Though McGahee wasn't surrounded by the best talent in Buffalo, motivation seems to have been a problem at times. He'll readily admit that he didn't step into a leadership role, even though Bills coaches asked him to be more vocal.
"I'm shy, to tell you the truth," McGahee says. "I'm not really the type of person to be all yelling, `We need to do this, we need to do that.' I went to the University of Miami. We know how to play. You don't need to yell at me to tell me to do something. Just tell me, and I'll go ahead and do it.
"I wasn't, I guess, a team leader. But if you aren't happy, you're just going to do your own job and don't worry about nothing else. They asked. But that isn't like me to be trying to get other grown men fired up. They know what they got to do."
McGahee says that he knows he's joining a Ravens locker room that has many natural leaders and says he hopes to be able to focus more on his role in the offense.
Those who know McGahee best say he's not just a different player than he was coming out of college, but a different man. Robert Bailey is a fellow former Hurricane who played for six NFL teams in 11 seasons, including the 2000 Ravens. "When he first got in the league, he was like a puppy," says Bailey, who does some work for McGahee's agent, Drew Rosenhaus. "Now he wants be one of the big dogs and he knows that means he has to act like a big dog."
His paternity problems have become a punch line on blogs and message boards, but McGahee doesn't pay any attention to it. "They're on the outside looking in," he says. "They don't know me or my kids."
In January, Chiniqua Smith, a 26-year-old schoolteacher, told The Miami Herald that McGahee is a "great person at heart. Once he gets his act together and finally decides to be a man and step up to the plate, he'll be a wonderful person.
"You cannot hold a gun to someone's head and say, `Come see your son' or `Spend time with your son,' " she said. "You can't do it, and I'm not going to try."
The words stung McGahee's family then, and they still sting. It was a sensational and unfair portrayal, they say, of McGahee as a dad.
What no one denies is this: three women, three children. In less than two years.
It sounds a bit shocking, but McGahee tries to make one thing clear: "I take care of my kids," he says. He pays for them. He visits with them. They're a part of his family, he says, even if they weren't planned.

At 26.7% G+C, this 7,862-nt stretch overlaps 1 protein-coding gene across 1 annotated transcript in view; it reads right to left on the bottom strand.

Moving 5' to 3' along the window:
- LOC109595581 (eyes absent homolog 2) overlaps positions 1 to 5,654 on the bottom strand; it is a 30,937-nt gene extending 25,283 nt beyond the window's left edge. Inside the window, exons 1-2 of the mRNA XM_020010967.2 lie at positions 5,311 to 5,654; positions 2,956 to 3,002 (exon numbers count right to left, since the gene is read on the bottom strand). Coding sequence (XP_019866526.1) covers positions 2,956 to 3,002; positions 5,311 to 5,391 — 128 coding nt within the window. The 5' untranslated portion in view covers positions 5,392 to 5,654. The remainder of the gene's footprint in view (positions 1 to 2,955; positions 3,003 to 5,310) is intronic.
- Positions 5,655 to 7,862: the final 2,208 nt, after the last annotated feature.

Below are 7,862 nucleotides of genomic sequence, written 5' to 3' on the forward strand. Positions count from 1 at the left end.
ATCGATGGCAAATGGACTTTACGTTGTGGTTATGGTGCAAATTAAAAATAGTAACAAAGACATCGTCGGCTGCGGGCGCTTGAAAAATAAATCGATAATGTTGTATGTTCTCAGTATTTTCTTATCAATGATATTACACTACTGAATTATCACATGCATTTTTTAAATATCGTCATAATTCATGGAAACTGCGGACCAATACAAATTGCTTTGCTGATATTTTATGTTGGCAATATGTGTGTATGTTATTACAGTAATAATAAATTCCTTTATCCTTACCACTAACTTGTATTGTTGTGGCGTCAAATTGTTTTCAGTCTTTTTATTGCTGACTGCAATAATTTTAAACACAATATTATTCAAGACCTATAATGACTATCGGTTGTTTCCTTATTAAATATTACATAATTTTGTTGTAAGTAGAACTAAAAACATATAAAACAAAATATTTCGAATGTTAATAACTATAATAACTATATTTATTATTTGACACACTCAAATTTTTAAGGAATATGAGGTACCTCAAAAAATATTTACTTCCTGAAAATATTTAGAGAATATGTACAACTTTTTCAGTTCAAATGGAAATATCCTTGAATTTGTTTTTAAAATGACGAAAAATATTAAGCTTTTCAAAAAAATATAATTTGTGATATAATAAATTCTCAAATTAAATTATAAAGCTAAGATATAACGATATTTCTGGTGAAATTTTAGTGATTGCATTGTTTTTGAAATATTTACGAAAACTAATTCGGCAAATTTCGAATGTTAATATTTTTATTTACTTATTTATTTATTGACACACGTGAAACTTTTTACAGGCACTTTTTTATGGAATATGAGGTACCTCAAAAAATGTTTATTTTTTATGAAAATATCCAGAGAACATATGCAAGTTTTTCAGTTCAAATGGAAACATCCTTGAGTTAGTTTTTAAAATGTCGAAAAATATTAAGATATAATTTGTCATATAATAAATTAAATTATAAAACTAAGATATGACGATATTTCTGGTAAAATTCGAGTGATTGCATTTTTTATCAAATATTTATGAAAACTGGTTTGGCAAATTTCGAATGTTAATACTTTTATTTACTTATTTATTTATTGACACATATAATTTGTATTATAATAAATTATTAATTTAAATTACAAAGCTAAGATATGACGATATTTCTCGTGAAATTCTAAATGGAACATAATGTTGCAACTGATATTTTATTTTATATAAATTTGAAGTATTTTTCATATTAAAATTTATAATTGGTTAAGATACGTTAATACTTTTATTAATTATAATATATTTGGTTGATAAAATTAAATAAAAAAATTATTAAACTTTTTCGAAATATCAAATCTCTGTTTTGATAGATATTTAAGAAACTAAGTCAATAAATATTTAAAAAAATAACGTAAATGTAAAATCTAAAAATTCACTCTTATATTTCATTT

"The three of my boys I preached, no outside kids," says Jannie Jones, McGahee's mother. "You don't want anyone raising your children like I had to raise you guys - they all had different fathers. I said you want to be in the home with your children, so don't have any kids until you're married. Well, you know how it went. ... Willis started college, he listened and nothing happened. But the minute it was the NFL, I didn't have any control. And he is such a - how can I say this? - he trusts people. And girls would tell him, `I use birth control pills' and this and that.
"But I don't blame them as much as I blame him. Because I told him, `Protect yourself.' The NFL teaches that [at rookie orientation]. I told him, `Protect yourself, don't believe what they tell you.' But ... "
McGahee didn't grow up with a full-time father figure. He saw his birth father, also named Willis, only occasionally, had two older brothers (though one, Kishara Anderson, died of colon cancer in 1992), and knew plenty of football and track coaches. But the example of parenthood was set by Jannie Jones.
"We never had a problem with Willis," says Soldinger, the former Miami assistant, "but if you ever did, you knew to go right to Willis' mom."
Jones raised three boys alone, driving buses for Miami-Dade Transit. She worked many nights but still found time to watch her sons' football games. She moved McGahee to Central High for his senior year, which put him on Florida's football map, and then hand-picked the University of Miami. And when McGahee was frustrated with his playing time there and wanted to transfer, it was Jones who put her foot down.
And now, she's again giving her son a lesson in parenthood.
"I had a heart-to-heart with him after the first [child], after the second one and after the third one," Jones says. "And I told him, no more. Because I'm the one that has to deal with all this. Anything goes wrong, `Momma, this and that, could you, would you.'
"Willis isn't ready for a wife. He's not even ready for kids. But he does spend time with them. I call him, `Willis, the kids are over here,' and he comes."